Well, there is Windows To Go for that. Basically it’s just a fancy name for installing Windows into a USB stick, in reality it’s the same Windows as anywhere else, with some different default settings.
Of course, the normal Windows installer won’t let you install into a USB stick because Microsoft initially intended to limit this “feature” to Enterprise versions, the installer doesn’t really know the version it’s installing, etc. The official way of using it is having Windows installed on a PC, and launch the Windows To Go creator. If you’re not running Enterprise, there are 3rd party apps that do the same.
However, in my understanding your goal is to boot Windows from a USB stick without ever installing Windows into a computer hard drive. Well, fine. That is also possible. Let’s go through what the normal installer does:
Lets you select the language used during install, then choose the Windows edition and the destination hard drive / partition.
Select the appropriate image version
Create boot partitions, UEFI records etc. - all that is required to make your hard drive bootable.
Extract the contents from a .wim file, for the right version, into the right partition.
Reboot your computer into the freshly baked Windows partition. The extracted files do the rest.
The Windows To Go tools does all the same, except it skips asking you language, and instead of letting you choose the partition, it only lets you choose which USB stick you want to use. It also does some magic between steps 4 and 5, but we’ll come to that later.
Now, you can do all of it in any OS, such as Linux, but you’ll have to do it manually. Let’s take a stroll through this:
We’re not really interested in steps 1 and 5. Simple stuff.
Step 2: the official installer gets the list of available editions by reading the WIM file, so let’s do the same. You’ll need to get a Windows install disc and find an application for your OS that can open WIM files. A WIM file is just like a zip archive, except it also has kind of “partitions” inside - they are treated different than folders, so some tools will open WIM files just fine, but will not allow you to choose the “partition”, hence you’ll only see the contents of the first one. If your install disc only has one edition available, then that’s fine, as there won’t be multiple “partitions” in there. But if you have multiple and want to be able to choose, better look for an app that lets you do that. The WIM file is located in a folder named “source” that is inside the install disc. Usually called install.wim.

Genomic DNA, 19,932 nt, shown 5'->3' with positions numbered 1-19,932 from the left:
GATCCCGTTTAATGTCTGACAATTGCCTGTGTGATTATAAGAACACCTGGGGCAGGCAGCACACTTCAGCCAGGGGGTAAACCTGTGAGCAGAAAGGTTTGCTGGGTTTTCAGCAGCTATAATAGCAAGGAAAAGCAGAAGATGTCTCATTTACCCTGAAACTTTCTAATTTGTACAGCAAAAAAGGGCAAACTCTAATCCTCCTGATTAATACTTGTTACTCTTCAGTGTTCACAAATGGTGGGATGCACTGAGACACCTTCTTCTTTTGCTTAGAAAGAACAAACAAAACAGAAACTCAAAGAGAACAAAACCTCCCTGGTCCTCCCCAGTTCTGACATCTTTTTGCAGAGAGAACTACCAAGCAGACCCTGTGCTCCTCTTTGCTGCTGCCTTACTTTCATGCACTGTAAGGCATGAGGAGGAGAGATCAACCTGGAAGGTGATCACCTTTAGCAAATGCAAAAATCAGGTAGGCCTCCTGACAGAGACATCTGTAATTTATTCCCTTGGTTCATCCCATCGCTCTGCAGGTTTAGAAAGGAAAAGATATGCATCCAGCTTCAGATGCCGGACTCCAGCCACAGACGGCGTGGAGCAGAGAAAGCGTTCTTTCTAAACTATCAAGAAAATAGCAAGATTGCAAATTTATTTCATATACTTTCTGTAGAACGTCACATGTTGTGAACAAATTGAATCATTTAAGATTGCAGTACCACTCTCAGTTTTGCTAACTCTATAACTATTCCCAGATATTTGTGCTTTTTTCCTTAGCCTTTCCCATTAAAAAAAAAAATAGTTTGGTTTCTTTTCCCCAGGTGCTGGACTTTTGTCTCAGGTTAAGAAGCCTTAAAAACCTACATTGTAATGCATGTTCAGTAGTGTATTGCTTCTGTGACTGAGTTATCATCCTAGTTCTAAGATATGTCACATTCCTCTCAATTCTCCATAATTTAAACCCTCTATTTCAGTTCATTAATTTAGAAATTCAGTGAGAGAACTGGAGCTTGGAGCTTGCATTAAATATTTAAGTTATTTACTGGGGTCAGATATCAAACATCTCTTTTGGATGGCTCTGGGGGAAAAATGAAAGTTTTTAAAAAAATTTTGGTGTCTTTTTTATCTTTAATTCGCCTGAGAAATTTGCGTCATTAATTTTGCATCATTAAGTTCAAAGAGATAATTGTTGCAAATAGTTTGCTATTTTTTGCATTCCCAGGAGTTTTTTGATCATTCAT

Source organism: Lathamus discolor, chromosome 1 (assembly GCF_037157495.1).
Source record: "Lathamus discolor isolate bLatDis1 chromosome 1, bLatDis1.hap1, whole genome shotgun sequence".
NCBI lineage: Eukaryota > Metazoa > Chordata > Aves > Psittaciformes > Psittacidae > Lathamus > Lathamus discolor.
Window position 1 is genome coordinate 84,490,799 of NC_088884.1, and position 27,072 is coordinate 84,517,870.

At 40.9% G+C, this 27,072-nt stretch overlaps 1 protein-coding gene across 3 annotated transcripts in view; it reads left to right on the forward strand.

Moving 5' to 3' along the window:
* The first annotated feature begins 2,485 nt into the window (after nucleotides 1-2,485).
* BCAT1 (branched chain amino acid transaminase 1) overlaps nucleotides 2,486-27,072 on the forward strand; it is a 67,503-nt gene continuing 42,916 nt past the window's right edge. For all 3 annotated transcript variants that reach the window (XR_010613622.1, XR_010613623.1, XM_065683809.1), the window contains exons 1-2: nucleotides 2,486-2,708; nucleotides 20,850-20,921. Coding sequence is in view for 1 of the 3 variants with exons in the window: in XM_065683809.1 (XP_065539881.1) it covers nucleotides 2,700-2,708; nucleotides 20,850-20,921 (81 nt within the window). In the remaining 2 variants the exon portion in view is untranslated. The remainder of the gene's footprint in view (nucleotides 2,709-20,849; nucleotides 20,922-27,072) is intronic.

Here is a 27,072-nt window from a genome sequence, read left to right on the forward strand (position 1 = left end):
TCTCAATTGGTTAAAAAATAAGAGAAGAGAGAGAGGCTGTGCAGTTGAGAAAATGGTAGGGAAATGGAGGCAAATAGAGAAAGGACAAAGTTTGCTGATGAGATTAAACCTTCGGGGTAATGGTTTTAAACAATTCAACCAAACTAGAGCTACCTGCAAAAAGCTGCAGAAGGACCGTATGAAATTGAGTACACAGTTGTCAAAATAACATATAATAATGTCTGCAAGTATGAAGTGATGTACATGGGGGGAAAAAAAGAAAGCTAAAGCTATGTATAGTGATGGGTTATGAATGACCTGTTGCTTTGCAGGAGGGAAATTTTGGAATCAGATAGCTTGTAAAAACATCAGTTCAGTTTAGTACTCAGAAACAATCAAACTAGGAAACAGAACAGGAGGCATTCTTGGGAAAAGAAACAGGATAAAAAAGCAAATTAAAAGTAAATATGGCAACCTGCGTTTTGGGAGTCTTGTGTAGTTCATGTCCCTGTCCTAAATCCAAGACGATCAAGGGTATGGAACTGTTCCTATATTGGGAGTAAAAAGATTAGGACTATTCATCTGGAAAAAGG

Next, step 3. You can do it manually, but this depends on whether you’re using UEFI or BIOS, so I won’t tell you how to do it. Simply put, make your USB stick bootable. Simple, but the trick here is that it needs to be formatted in NTFS. There is an NTFS driver for Linux as far as I know, so it’s doable. But I’m not very good at Linux, so I will not attempt to teach you how to do it. Maybe you can even get Unetbootin to work here? Of course, the NTFS part is the hardest one.
Ok, step 4. This is pretty simple, you just grab that image file you opened in step 2 and extract everything into the NTFS partition you created in step 3.
And finally, we haven’t talked about the “magic” that goes between step 4 and 5 if you use the Windows To Go creation tool. Well, to be frank, it’s not that important. Most 3rd party tools don’t do any of that, and yet the install works just fine. Some differences I can notice between a version created by official and unofficial tools:
An “official” version seems to always be pre-activated with the same method you used for acticating the Windows install that created your Windows To Go stick. Since 3rd party tools are meant to be used mostly with Wundows Home versions, they don’t bother with that, because Home licenses wouldn’t allow you to activate a second install anyway. And if you’re doing it all manually, you can just activate your stick after you boot it, it will be way easier.
The internal hard drives are not visible in an “official” version, yet they appear normal if you use a 3rd party tool to create the bootable stick. Basically that’s a “safety net” from people messing with computers that are not actually theirs, or accidentally storing data on an internal hard drive and thinking they will be able to access it when they plug in their USB stick into a different terminal. Of course, you can easily toggle this behavior with a group policy.
Maybe some other minor things, just like above.
So, basically, you can just skip all that “magic”. It is not needed.
Just be aware that the first bootup of such stick might be a bit unstable. Windows will have to download drivers for your hardware and after the next reboot it should be more stable. This also happens when plugging it into a different computer, but the more similar the hardware is to anything you’ve used before, the better. However, try to avoid plugging it into all kinds of different computers - all the different drivers kight start messing with each other. Windows To Go is meant to be shared between 2 workstations max.